The Economist Print Edition, March 18, 2010
A HIGH-LEVEL delegation of Pakistanis is due to sweep into Washington for the restart on March 24th of a “strategic dialogue” with America. The Pakistanis have muscled their way to the table for what looks like a planning session for the endgame in Afghanistan. The recent arrest of the Taliban’s deputy leader, Mullah Abdul Ghani Baradar, and a clutch of his high-ranking comrades, has won them a seat.
The Pakistani team, led by the foreign minister, will include both the army chief and the head of the army’s spy agency, the Inter-Services Intelligence (ISI). America has upgraded its own representation at the talks, last held in mid-2008, from deputy-secretary to secretary-of-state level. The dialogue is supposed to cover the gamut of bilateral issues, including help for Pakistan’s fragile economy, and even, on its ambitious wish-list, civil nuclear technology.
Filed under Afghanistan, Al Qaeda, Army, Democracy, FATA, Great game, India, Islamabad, North-West Frontier Province, Obama, Pakistan, Taliban, Terrorism, USA, War On Terror
[Here’s another twist to the liberal-conservative debate in Pakistan. We think we know about right-wing nationalists, but do we have the correct definition of ‘liberal nationalists’? Obviously most Pakistani nationalists are not Islamists. In fact, is an Islamist ever anything other than just an Islamist or can there really be an Islamist nationalist? It would be interesting to find out what our readers think of the points raised by this article. Is the writer’s stance on Blackwater, for example, a variant of xenophobia or other biases unworthy of liberal values the writer claims to uphold? Or is it a worthy stand against so-called neo-imperialism? Or further still, are these just dangerous and irrational views based on mere conspiracy theories? Is she a liberal rightly accusing some of her fellow liberals, just like Islamists and right-wing nationalists do, of being liberal fascists? Is she saying that she is more patriotic than those she considers liberal fascists, or just less dogmatic? Please do respond with your thoughts on the matter – posted by BC]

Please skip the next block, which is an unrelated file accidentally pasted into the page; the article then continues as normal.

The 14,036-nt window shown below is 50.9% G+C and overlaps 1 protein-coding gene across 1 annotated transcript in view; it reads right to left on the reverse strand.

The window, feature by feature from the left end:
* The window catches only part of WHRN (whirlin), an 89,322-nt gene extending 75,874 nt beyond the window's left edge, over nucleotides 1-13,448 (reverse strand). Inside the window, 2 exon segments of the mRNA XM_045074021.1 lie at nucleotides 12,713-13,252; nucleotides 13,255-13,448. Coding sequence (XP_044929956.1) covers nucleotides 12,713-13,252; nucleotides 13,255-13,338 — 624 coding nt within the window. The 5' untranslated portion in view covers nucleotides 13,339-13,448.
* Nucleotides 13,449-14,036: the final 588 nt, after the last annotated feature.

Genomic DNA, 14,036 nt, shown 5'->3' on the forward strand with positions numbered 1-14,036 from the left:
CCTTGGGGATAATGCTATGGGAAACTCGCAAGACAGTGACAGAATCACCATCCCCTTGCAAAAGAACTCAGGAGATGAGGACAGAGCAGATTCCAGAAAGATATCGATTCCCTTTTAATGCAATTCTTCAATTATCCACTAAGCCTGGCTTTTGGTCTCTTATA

The News, March 17, 2010
By Humeira Iqtidar
“Why are Pakistanis so prone to conspiracy theories?” a colleague at Cambridge recently asked. He was referring to recent debates about the presence of Blackwater in Pakistan. A version of this question is echoed by the liberal intelligentsia of Pakistan. The local version emphasises the focus on Blackwater within the rhetoric of a segment of society, notably the Islamists. A common refrain amongst the liberal intelligentsia to the question of Blackwater presence in Pakistan is that we must look inwards, we must critique ourselves and our own creations such as the Taliban before we focus on Blackwater. Through framing any critique of Blackwater as conspiracy theory, there is some congruence between the stance of my colleague at Cambridge, who is largely unfamiliar with Pakistan, and the liberal intelligentsia: they both see this focus on Blackwater as an illogical act, as a hiding behind and of course, as an abdication of our own responsibility.